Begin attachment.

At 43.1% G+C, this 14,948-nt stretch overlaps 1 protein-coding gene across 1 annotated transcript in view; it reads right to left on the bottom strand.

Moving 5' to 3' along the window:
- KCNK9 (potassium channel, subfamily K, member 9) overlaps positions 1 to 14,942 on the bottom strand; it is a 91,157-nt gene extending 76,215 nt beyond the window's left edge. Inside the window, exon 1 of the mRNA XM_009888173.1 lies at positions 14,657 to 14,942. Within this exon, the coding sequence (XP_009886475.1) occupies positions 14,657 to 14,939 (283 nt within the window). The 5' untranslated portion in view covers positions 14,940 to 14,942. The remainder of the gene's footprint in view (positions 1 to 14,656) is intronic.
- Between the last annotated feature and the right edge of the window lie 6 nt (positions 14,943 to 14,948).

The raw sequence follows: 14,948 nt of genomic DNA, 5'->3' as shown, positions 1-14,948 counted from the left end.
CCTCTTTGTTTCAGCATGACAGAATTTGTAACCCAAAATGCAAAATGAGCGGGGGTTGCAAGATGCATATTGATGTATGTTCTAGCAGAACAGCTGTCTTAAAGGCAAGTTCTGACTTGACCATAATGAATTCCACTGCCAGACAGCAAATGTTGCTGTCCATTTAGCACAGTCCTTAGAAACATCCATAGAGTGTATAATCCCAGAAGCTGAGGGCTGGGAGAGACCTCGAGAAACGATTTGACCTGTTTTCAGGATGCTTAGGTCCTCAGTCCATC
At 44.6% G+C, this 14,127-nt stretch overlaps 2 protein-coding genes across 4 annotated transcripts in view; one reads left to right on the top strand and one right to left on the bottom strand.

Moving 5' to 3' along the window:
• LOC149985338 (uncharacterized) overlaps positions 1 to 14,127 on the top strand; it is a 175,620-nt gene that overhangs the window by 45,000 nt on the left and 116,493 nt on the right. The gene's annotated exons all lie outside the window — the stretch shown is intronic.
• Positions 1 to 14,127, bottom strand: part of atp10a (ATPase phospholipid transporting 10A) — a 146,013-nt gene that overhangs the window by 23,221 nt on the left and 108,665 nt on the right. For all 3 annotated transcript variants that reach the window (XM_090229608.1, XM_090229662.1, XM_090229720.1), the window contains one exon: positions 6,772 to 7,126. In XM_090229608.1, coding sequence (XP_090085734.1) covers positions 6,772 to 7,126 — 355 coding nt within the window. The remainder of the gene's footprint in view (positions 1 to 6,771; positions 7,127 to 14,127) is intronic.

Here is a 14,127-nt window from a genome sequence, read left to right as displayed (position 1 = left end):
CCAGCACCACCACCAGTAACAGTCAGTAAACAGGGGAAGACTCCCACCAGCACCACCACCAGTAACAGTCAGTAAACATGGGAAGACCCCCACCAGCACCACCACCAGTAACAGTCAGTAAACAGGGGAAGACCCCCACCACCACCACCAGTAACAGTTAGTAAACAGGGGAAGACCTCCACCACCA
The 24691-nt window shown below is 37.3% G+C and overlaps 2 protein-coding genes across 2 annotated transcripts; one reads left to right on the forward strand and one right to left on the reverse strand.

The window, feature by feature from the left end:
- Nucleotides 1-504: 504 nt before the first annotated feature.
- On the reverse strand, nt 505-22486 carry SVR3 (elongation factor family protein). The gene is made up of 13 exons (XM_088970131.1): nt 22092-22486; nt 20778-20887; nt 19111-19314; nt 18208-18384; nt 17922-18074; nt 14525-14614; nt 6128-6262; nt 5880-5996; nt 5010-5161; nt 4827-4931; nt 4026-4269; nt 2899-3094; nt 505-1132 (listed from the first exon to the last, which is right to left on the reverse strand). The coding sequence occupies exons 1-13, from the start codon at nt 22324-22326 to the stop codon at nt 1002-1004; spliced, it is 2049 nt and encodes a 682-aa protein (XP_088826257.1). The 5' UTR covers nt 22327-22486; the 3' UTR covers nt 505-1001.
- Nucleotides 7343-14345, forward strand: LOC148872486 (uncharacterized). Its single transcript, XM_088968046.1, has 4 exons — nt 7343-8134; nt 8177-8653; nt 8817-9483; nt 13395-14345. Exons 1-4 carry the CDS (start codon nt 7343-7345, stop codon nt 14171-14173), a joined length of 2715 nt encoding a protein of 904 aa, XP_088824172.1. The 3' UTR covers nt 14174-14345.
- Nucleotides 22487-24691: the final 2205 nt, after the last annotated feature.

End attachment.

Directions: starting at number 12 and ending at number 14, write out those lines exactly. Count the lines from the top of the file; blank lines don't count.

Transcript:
CCAGCACCACCACCAGTAACAGTCAGTAAACAGGGGAAGACTCCCACCAGCACCACCACCAGTAACAGTCAGTAAACATGGGAAGACCCCCACCAGCACCACCACCAGTAACAGTCAGTAAACAGGGGAAGACCCCCACCACCACCACCAGTAACAGTTAGTAAACAGGGGAAGACCTCCACCACCA
The 24691-nt window shown below is 37.3% G+C and overlaps 2 protein-coding genes across 2 annotated transcripts; one reads left to right on the forward strand and one right to left on the reverse strand.

The window, feature by feature from the left end: